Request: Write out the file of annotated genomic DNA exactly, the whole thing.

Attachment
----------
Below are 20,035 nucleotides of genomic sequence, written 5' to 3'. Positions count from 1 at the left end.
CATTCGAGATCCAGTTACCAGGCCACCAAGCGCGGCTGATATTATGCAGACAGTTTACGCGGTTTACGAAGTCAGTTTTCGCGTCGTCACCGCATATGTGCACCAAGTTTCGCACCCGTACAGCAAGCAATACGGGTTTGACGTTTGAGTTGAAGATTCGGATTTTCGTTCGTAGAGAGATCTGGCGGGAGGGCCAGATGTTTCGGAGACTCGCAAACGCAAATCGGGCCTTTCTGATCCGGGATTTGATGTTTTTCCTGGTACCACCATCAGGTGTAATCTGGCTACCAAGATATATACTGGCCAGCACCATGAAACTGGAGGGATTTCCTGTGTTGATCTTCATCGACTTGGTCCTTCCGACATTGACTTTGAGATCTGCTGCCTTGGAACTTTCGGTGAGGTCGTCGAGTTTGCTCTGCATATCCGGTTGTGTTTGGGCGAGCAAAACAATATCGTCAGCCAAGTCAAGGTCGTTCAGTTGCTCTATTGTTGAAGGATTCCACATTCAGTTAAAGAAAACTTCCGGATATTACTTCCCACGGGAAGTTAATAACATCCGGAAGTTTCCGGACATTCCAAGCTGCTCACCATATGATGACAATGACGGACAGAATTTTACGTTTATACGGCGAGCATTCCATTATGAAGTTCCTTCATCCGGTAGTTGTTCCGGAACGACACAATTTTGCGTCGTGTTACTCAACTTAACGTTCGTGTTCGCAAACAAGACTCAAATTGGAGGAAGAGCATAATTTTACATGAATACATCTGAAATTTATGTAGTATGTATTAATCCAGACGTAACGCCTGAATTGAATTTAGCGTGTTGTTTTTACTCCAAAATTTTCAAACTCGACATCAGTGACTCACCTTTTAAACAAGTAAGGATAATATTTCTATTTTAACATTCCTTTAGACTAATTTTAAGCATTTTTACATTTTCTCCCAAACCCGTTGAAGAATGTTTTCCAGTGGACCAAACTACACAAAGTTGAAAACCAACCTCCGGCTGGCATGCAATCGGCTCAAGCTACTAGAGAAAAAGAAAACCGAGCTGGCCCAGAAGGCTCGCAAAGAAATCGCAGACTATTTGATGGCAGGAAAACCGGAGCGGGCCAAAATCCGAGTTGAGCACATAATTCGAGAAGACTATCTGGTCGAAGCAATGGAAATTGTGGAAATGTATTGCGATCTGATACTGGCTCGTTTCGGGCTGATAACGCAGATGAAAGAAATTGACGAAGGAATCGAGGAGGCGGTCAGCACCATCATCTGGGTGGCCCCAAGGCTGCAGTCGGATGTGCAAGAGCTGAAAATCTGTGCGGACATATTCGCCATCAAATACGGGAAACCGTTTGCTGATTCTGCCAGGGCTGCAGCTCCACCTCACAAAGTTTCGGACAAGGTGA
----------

Below are 20,035 nucleotides of genomic sequence, written 5' to 3'. Positions count from 1 at the left end.
CATTCGAGATCCAGTTACCAGGCCACCAAGCGCGGCTGATATTATGCAGACAGTTTACGCGGTTTACGAAGTCAGTTTTCGCGTCGTCACCGCATATGTGCACCAAGTTTCGCACCCGTACAGCAAGCAATACGGGTTTGACGTTTGAGTTGAAGATTCGGATTTTCGTTCGTAGAGAGATCTGGCGGGAGGGCCAGATGTTTCGGAGACTCGCAAACGCAAATCGGGCCTTTCTGATCCGGGATTTGATGTTTTTCCTGGTACCACCATCAGGTGTAATCTGGCTACCAAGATATATACTGGCCAGCACCATGAAACTGGAGGGATTTCCTGTGTTGATCTTCATCGACTTGGTCCTTCCGACATTGACTTTGAGATCTGCTGCCTTGGAACTTTCGGTGAGGTCGTCGAGTTTGCTCTGCATATCCGGTTGTGTTTGGGCGAGCAAAACAATATCGTCAGCCAAGTCAAGGTCGTTCAGTTGCTCTATTGTTGAAGGATTCCACATTCAGTTAAAGAAAACTTCCGGATATTACTTCCCACGGGAAGTTAATAACATCCGGAAGTTTCCGGACATTCCAAGCTGCTCACCATATGATGACAATGACGGACAGAATTTTACGTTTATACGGCGAGCATTCCATTATGAAGTTCCTTCATCCGGTAGTTGTTCCGGAACGACACAATTTTGCGTCGTGTTACTCAACTTAACGTTCGTGTTCGCAAACAAGACTCAAATTGGAGGAAGAGCATAATTTTACATGAATACATCTGAAATTTATGTAGTATGTATTAATCCAGACGTAACGCCTGAATTGAATTTAGCGTGTTGTTTTTACTCCAAAATTTTCAAACTCGACATCAGTGACTCACCTTTTAAACAAGTAAGGATAATATTTCTATTTTAACATTCCTTTAGACTAATTTTAAGCATTTTTACATTTTCTCCCAAACCCGTTGAAGAATGTTTTCCAGTGGACCAAACTACACAAAGTTGAAAACCAACCTCCGGCTGGCATGCAATCGGCTCAAGCTACTAGAGAAAAAGAAAACCGAGCTGGCCCAGAAGGCTCGCAAAGAAATCGCAGACTATTTGATGGCAGGAAAACCGGAGCGGGCCAAAATCCGAGTTGAGCACATAATTCGAGAAGACTATCTGGTCGAAGCAATGGAAATTGTGGAAATGTATTGCGATCTGATACTGGCTCGTTTCGGGCTGATAACGCAGATGAAAGAAATTGACGAAGGAATCGAGGAGGCGGTCAGCACCATCATCTGGGTGGCCCCAAGGCTGCAGTCGGATGTGCAAGAGCTGAAAATCTGTGCGGACATATTCGCCATCAAATACGGGAAACCGTTTGCTGATTCTGCCAGGGCTGCAGCTCCACCTCACAAAGTTTCGGACAAGGTGA